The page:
Wolfgang Amadeus Mozart (1756-1791)

Born January 27, 1756 in Salzburg, Austria.
Died December 5, 1791 in Vienna.

Piano Concerto, K.V. 175 in D Major

Composed December 1773 in Salzburg

First Performance: with Mozart at the piano

Instrumentation: 2 oboes, bassoon ad libitum, 2 horns, 2 trumpets, timpani and strings.

The traditional number of piano concerti written by Mozart is 23. Or is it 27? You can buy a set of CD/MP3s right now labeled “the complete piano concertos” containing either number. This numbering is as misleading as the numbering of his symphonies. Mozart himself assigned no numbers to his works. In the case of the piano concerti his first four (KV 37, KV 39, KV 40, KV 41) – which are usually not included in the 23 – are arrangements for piano and orchestra of movements by leading gallant composers of the day such as Schobert and Raupach. These were most likely apprentice works given to him by his father. He took the concerti of the “English Bach,” Johann Christian, whose work Mozart discovered while living in London in 1764-65 as his model. Bach’s youngest son came to London in the 1760s and remained there for the rest of his life doing much to popularize the use of the new pianoforte including taking part in the first public concert involving the new instrument. The young Mozart spent much time with Bach who became an influence of Mozart’s developing style. In 1772 he wrote three additional concerti (KV 107) which were also arrangements of music by J.C. Bach and are also not included in the traditional numbering.

The piano concerto we hear today which Mozart referred to as his first concerto is his first independent piano concerto. You will find it referred to as either No. 5 or No. 1 – or just by the Köchel catalog number 175. He wrote it in December, 1773 in Salzburg. The limited piano range suggests that he wrote it for a particular instrument. Mozart was still feeling he way with this concerto. The scoring is unique among his concerti. There are many parts that he doubles unnecessarily including the entrance of the soloist which is doubled by the violins. He never does this again.

He reworked the concerto for a March 3, 1782 academy concert in Vienna. Mozart felt that the original contrapuntal sonata finale for the concerto would not suit Viennese popular taste. This was not the first time he substituted a concerto finale. The Violin Concerto KV 207 composed the same year also received a new finale. Besides re-orchestrating the wind parts, Mozart substituted the Rondo K. 382 for the finale which is described by Cuthbert Girdlestone as “a series of insipid variations which are a poor substitute for the beautiful original.” We will hear the beautiful original today.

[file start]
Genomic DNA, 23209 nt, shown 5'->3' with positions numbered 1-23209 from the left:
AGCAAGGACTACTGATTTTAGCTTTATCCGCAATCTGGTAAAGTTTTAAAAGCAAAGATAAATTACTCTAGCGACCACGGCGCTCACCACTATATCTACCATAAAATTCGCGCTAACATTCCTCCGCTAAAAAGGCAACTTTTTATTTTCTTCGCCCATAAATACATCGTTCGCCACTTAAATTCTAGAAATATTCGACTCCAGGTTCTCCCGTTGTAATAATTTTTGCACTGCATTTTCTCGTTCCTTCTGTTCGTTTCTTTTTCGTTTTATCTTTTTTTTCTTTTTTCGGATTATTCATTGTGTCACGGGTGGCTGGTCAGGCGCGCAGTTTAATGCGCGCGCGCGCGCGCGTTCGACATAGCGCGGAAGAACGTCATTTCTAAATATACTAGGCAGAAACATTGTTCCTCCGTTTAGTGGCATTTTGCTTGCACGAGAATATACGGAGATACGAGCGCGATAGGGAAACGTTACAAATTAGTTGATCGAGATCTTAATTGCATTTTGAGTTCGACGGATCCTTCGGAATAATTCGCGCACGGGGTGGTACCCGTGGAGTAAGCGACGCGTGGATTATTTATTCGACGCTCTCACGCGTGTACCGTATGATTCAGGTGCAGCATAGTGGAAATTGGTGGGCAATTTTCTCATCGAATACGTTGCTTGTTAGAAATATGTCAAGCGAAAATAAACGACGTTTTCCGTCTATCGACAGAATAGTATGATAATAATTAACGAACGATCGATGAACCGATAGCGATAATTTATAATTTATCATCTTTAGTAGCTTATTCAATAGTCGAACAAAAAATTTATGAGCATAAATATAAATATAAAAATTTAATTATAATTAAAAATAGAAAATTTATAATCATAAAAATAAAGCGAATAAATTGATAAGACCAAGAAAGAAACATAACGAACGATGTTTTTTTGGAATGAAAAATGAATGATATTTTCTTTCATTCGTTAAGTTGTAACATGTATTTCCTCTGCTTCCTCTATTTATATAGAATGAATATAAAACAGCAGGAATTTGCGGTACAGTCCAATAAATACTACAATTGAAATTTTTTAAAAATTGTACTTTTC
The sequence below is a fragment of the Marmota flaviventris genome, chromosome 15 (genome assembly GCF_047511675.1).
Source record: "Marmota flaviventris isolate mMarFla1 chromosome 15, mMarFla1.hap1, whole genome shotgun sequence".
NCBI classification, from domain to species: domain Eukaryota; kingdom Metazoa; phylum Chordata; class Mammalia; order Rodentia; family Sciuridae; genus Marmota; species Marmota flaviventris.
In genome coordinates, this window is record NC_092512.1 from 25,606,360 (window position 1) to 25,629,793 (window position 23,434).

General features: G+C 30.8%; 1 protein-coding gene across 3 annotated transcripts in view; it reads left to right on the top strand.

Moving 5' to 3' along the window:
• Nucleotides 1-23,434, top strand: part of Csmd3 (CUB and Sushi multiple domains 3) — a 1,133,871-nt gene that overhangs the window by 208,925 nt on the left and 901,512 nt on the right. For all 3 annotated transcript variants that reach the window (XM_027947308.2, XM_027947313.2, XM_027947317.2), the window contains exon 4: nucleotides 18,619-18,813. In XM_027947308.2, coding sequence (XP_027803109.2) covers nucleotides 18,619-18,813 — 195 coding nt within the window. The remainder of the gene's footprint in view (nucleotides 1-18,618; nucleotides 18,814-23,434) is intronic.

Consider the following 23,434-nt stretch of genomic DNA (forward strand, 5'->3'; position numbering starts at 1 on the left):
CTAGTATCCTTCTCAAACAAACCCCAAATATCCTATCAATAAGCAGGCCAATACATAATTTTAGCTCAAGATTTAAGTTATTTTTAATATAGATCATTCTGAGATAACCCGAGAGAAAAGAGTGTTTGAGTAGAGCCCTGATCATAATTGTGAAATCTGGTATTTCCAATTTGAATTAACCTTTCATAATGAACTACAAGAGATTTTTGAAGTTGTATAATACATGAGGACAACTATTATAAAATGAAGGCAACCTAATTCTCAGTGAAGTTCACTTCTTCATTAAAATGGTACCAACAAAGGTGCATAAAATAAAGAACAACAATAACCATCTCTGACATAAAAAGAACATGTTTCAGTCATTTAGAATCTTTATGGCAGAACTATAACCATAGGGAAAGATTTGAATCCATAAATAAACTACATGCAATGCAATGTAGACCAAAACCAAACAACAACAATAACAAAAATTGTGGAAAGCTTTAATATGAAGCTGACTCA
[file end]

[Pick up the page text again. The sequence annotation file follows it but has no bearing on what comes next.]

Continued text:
The concerto has three movements.

I. Allegro

II. Andante ma un poco adagio

III. Allegro

All three movements are in sonata form. Originally there was a single cadenza in the finale but in 1782 Mozart provided additional cadenzas for the first two movements.

The first movement is not written with the standard 8 measure periods. In the ritornello and transition there are five groups of three measures, the second subject and closing are groups of five, three, four and five measures.

Example 1. Ritornello

Example 2. Second theme

Aside from the unusual phrase lengths the procedure is essentially the same as his later concerti. The solo exposition develops the ritornello phrases and modulates to the dominant. There is a development and the tutti presents both themes. There is a cadenza before a coda brings the movement to a close.

The second movement is quoted twice in a concert aria “Alcandro, lo confesso – No sò, d’onde viene” KV 294 written for Aloysia Weber – the older sister of his future wife. The aria was written in Mannheim for a performance at which he played KV 175.

Example 3. Second movement

Mozart borrows stock phrases during moments of intense expression from J.C. Bach.

Example 4.

There is a brief cadenza

The original finale was a sonata infused with polyphony that pre-shadowed later works such as the Piano Concerto KV. 459 and the finale of the Jupiter Symphony. The orchestral tutti that opens the finale presents no fewer than four themes before the entrance of the soloist. The first theme is treated canonically.

Example 5. Canonic first theme.

Example 6. Syncopated second theme

Example 7. Third theme

Example 8. Concluding fourth theme

The soloist dominates the development for the most part until the orchestra returns with the canonic theme. So, instead of the usual simple chordal introduction to the cadenza, there is a four part polyphony lead-in. Following the cadenza there is a very brief appearance of the fourth theme to bring the concerto to a close.